It was believed that Murphy died of natural causes. Celebuzz.com states that Murphy “had reportedly been suffering from flu-like symptoms in the days prior to her death, and had been vomiting early Sunday morning.”

Murphy’s mother, Sharon (who found her in the shower Sunday morning) told paramedics that Murphy had a history of hypoglycemia and had been hospitalized in April 2009 for low blood sugar.

TMZ reported Dec. 21st that both Monjack and Murphy’s mother Sharon appeared on “The Today Show” to silence rumors that Murphy abused drugs and that she had an eating disorder.

In a Dec. 22nd interview with People.com Murphy’s husband Monjack again denied rumors of a drug overdose and anorexia:

He added that his wife of three years did suffer from a heart murmur (mitral valve prolapse), which can cause fatigue, dizziness and irregular heartbeats – but is generally not life threatening. Murphy didn’t require medication to treat it, says Monjack. But on Saturday, he says, his wife was ill, resting in bed all day suffering from laryngitis, which the actress treated with herbal tea, ginger and lemon.

“She was on herbal remedies that wouldn’t speed up her heart,” Monjack says. “There was nothing here that could endanger her; there was prescription medication in the house for her female time and some cough syrup. That was it.”

There had been earlier claims that Murphy’s health was suspect in the months prior to her death, and that her own alleged erratic behavior and relationship with her husband (who is said to have behavioral problems) had caused difficulties with her work on at least three films. In November 2009, it was rumored that she was fired from the film The Caller, amidst accusations that she and her husband had caused problems on set and even allegations that they were intentionally attempting to “sabotage” the film. A representative for Murphy stated at the time that she was merely “released” from working on the film and had, in fact, “never been fired from a film” but that she left due to “creative differences.”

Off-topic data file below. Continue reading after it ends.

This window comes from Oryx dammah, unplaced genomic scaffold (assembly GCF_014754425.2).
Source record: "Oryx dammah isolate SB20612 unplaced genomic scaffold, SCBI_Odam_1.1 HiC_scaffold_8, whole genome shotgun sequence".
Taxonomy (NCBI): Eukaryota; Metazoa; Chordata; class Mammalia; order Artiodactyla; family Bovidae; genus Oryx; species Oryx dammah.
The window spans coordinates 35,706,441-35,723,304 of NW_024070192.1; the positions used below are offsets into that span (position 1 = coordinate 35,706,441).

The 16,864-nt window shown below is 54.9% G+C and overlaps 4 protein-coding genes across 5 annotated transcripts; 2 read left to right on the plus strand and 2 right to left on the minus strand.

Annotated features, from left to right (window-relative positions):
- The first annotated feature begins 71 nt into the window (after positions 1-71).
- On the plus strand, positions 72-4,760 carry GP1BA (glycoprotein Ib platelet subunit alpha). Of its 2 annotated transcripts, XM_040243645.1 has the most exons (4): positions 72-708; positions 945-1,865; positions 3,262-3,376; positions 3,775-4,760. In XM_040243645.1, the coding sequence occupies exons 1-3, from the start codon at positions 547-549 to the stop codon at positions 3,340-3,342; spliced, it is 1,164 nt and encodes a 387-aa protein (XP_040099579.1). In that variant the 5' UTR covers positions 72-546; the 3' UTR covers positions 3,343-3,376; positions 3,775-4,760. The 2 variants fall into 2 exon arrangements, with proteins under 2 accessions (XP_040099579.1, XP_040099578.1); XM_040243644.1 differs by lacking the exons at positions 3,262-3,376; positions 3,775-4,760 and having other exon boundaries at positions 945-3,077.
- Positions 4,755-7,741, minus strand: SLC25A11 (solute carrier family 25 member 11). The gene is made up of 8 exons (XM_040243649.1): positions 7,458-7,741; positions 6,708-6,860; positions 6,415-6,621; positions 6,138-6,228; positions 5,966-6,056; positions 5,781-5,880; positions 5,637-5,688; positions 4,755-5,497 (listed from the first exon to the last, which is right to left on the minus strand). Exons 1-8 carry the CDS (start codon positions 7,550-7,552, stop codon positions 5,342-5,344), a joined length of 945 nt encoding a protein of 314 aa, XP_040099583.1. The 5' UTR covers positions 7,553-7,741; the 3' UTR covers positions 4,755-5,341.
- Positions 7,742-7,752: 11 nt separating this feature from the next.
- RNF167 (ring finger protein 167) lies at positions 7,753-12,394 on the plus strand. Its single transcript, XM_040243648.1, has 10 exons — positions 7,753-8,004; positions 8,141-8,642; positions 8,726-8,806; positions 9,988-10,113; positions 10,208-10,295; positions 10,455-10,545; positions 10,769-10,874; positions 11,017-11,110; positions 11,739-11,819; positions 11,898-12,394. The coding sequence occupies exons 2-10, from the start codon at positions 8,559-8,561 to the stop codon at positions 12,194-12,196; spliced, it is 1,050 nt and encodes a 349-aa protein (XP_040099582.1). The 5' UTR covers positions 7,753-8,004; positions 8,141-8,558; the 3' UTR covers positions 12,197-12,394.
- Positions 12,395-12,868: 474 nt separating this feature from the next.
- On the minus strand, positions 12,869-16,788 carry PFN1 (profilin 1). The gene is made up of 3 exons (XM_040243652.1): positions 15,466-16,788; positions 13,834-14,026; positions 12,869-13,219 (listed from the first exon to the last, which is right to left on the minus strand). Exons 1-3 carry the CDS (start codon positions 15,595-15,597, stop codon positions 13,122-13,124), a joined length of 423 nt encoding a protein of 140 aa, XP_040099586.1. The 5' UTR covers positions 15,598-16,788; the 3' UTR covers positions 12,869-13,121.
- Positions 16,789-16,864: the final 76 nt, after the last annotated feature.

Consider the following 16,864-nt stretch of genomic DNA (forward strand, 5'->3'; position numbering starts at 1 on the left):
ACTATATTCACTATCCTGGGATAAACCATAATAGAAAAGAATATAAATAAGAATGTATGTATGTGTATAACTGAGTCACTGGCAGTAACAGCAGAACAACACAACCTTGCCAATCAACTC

Update: 1.27.2010TMZ reports:

The producers of “The Caller” tell TMZ “The decision for Brittany to leave the film was mutual and amicable, and was in fact related to a serious illness in Brittany’s family. Any rumors to the contrary are false, and in the circumstances, particularly hurtful.”

Monsters and Critics has a related report that Murphy was described as “upbeat” in one of her last public appearances December 3rd at a red carpet event in Los Angeles. She was quoted as saying, “I’ve been very blessed to have a really great loving husband… I spend more time with my family than anyone else in the world. As far as having a New Year’s resolution, I’d love to have a child next year.”

FoxNews.com reporter Holly McKay was at the same event and conducted what is reported to be the last known interview with Murphy. “I feel very blessed for everything I have in my life and my family,” Murphy said at the time.

On Monday, Dec. 20th, McKay was interviewed by Australia’s Daily Telegraph, and said that Murphy was “more than excited” about her New Year’s plans to fly to Australia with fellow Happy Feet voice cast member Elijah Wood where they would be reprising their roles recording dialog for Happy Feet 2.

McKay said Murphy “was like a lost little girl” — as though she “seemed to need a friend” and that “she sat very close, spoke softly and kept reaching for my hand”:

She was “noticeably distracted” and would stop talking mid-sentence. “One moment we were talking about fashion and Clueless then she opened up about the makeup artist that bleached her eyebrows and burnt them off years ago,” McKay said.